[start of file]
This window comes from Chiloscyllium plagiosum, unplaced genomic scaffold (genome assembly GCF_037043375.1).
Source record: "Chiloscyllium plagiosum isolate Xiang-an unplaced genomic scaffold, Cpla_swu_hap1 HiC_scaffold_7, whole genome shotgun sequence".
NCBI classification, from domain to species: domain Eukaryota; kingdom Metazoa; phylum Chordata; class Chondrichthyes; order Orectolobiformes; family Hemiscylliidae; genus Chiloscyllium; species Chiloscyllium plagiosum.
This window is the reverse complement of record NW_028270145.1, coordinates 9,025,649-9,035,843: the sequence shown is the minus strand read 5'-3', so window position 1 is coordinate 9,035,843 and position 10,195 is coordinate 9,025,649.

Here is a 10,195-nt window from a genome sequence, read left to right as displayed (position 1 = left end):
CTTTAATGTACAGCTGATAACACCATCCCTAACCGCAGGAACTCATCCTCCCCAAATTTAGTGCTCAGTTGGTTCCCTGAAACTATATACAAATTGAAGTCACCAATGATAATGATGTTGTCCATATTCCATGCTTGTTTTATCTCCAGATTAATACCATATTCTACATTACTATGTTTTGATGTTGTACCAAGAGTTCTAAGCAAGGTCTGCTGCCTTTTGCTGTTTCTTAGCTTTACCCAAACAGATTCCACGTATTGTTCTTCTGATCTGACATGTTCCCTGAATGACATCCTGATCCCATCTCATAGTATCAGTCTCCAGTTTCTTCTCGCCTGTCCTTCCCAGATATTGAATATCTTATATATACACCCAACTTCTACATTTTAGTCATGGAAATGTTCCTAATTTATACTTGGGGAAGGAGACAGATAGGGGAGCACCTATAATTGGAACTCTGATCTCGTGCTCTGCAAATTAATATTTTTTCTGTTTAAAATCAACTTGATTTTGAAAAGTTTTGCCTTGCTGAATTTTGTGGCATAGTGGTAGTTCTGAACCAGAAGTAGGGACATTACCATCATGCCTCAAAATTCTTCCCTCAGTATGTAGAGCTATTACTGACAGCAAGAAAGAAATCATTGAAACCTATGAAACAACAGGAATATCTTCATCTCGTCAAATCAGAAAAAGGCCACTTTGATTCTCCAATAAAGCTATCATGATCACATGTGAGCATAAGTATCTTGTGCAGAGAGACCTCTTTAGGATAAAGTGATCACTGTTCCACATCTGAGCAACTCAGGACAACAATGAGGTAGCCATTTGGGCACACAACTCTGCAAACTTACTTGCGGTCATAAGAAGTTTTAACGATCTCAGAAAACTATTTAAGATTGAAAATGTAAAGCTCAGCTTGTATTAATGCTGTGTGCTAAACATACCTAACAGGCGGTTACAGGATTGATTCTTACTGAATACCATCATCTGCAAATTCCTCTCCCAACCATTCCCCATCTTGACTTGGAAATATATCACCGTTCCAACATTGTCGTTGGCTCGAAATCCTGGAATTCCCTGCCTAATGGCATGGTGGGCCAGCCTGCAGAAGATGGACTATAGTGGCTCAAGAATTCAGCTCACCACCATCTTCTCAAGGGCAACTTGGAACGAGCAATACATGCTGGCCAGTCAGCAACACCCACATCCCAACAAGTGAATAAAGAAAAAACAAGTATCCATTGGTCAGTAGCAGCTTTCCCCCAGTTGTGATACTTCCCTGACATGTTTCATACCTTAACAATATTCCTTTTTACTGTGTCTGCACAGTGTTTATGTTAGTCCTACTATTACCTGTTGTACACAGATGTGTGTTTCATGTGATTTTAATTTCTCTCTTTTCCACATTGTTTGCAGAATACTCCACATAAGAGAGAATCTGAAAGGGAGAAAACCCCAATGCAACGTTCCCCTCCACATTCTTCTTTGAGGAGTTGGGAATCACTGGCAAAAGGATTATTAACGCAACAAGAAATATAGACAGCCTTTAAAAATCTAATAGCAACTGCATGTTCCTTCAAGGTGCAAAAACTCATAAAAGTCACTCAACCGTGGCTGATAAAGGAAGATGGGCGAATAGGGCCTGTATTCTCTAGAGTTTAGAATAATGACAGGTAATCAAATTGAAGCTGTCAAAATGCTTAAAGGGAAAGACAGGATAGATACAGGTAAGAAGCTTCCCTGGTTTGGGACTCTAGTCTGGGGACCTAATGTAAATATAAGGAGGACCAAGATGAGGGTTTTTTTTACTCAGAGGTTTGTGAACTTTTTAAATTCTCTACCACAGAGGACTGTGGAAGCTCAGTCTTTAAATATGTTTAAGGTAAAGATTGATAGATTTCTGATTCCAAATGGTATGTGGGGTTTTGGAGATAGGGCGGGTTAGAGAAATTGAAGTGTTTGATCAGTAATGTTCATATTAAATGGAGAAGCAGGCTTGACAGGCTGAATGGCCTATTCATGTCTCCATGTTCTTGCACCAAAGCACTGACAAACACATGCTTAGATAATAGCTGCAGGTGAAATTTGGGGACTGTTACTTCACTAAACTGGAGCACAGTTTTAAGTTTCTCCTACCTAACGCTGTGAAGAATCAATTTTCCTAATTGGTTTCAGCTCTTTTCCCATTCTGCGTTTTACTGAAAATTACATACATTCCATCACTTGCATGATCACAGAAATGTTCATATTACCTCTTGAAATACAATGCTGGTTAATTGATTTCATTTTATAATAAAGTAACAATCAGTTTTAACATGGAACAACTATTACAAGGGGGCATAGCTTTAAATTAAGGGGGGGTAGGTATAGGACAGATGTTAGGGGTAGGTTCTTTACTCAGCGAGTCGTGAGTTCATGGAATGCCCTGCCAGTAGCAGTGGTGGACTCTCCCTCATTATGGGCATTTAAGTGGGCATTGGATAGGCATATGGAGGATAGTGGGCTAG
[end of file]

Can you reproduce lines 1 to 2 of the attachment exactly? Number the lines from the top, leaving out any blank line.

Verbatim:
This window comes from Chiloscyllium plagiosum, unplaced genomic scaffold (genome assembly GCF_037043375.1).
Source record: "Chiloscyllium plagiosum isolate Xiang-an unplaced genomic scaffold, Cpla_swu_hap1 HiC_scaffold_7, whole genome shotgun sequence".